Wednesday, June 14, 2017

Diet for the Urban Troglodyte - 03. Starches

Paleo diets, fad diets, weight reduction diets often eschew carbs (carbohydrates), even starches and not only sugars. Let’s have a closer look from the viewpoint of the urban troglodyte.
What are starches? Piled glucose is a rough description. Amylose and amylopectin are common forms of polysaccharides, which plants use as energy store. [1]
Starch grains from sorghum were found on grind stones dating up to 100,000 years ago. More on sorghum: [2]. Starch grains from bullrushes (rhizomes of Typha [3]) dated back to 30,000 years ago. The gist is: starches have been used as food since caveman times.

Caveman didn’t have bread or pasta, or pancakes, cereals, noodles, pasta or tortilla. And he didn’t have plants like maize, rice, wheat etc. His starches were rich in fiber. In this way the microbes in his colon were producing short chain fatty acids, which have health promoting effects, but the process included lots of gases. The urban troglodyte needs to remember this.

There is an interesting study on starches in paleolithic man [4]. “Up until now, there has been a heavy focus on the role of animal protein in the development of the human brain over the last two million years. The importance of carbohydrate, particularly in the form of starch-rich plant foods, has been largely overlooked.” And: “The evidence suggests that Palaeolithic humans would not have evolved on today’s ‘Paleo’ diet.” But we already talk about cooking. The study was co-authored with international researchers Dr Karen Hardy (Universitat Autònoma de Barcelona) and Professor Mark Thomas and Katherine Brown (University College London).

The McDougall Diet largely focuses on starchy foods [5]. Let’s take some of these, which could be used in the diet for the urban troglodyte. These starchy food should be natural, brimming with fiber, and should be easily prepared. Rye, oats, barley, brown rice, buckwheat, sorghum, celery root, water chestnuts, burdock (you’ve ever had burdock? My last burdock dates back 35 years ago), parsnips (actually available in German supermarkets), pumpkin, beans like azuki, garbanzo, pinto, cannellini etc., lentils, and peas. Some peas are eatable without cooking. Oatmeal is already processed.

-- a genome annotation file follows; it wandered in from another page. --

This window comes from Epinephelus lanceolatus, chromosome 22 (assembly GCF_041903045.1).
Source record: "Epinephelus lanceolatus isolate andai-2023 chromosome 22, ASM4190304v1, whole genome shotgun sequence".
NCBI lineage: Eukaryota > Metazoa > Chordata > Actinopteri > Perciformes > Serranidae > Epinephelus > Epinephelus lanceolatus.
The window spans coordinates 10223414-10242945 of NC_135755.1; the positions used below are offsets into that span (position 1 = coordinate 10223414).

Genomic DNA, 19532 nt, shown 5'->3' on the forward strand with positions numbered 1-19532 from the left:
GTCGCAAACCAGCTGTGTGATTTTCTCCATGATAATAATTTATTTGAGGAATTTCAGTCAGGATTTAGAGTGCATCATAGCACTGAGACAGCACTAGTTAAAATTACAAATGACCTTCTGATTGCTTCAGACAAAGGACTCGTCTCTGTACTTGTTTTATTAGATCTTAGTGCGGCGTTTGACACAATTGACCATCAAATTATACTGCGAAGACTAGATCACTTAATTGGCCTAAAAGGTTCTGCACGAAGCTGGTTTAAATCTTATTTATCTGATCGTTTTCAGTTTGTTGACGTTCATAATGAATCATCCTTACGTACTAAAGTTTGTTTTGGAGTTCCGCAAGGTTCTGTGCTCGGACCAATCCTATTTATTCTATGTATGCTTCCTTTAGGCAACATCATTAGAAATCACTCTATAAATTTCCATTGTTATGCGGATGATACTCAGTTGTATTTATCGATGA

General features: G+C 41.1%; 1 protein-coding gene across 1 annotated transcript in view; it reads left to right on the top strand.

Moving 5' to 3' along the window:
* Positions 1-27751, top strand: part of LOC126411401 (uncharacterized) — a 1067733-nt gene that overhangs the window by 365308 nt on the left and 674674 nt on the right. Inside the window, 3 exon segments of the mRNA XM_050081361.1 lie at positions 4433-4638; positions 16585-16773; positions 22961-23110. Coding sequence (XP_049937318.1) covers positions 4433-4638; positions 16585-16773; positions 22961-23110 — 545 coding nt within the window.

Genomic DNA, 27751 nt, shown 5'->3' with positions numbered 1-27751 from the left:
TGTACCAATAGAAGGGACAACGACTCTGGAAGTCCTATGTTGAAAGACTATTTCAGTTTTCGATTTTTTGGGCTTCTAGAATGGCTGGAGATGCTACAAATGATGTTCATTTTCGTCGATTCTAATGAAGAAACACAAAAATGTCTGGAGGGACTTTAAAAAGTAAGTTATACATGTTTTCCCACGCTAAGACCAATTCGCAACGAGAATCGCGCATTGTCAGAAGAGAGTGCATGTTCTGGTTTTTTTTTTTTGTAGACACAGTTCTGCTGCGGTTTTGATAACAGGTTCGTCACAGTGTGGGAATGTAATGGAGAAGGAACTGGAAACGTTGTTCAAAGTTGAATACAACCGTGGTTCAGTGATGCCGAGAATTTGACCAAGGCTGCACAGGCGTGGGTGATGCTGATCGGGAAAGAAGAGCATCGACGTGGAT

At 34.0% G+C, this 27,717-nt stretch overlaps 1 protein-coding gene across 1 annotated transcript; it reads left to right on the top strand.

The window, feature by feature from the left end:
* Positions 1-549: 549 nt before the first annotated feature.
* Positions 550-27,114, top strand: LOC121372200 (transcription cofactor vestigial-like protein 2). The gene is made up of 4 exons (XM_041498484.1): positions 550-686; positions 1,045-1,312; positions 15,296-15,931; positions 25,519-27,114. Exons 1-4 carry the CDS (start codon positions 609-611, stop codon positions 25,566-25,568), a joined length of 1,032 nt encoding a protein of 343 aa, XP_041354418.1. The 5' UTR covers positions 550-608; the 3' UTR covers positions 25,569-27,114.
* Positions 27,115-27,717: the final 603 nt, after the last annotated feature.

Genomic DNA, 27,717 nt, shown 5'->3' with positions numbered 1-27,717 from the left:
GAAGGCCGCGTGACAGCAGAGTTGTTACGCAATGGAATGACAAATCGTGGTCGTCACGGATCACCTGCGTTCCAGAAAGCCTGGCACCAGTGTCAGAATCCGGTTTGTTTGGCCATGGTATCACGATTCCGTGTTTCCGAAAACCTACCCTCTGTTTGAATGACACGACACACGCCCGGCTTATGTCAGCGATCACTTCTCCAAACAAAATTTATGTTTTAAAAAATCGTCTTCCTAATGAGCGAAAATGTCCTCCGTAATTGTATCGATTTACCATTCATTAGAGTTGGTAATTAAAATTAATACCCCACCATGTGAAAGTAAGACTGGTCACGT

Let’s talk about resistant starches [6]. Resistant starch is starch that escapes digestion in the small intestine. ) The large intestinal microbiota ferment these resistant starches short chain fatty acids. If you eat low in fiber and resistant starch, then you might have problems with the sudden gas production in your colon. It takes a while for composition of the microbiota to adapt or change. So change you eating habits slowly.

The diet for the urban troglodyte isn’t a fad paleo diet, so starches play a large role. Let your food be as natural as possible. Starchy foods that can be consumed raw should be consumed raw. Don’t eat beans raw. Stay away from highly processed foods. Urban troglodyte, do your own cooking!



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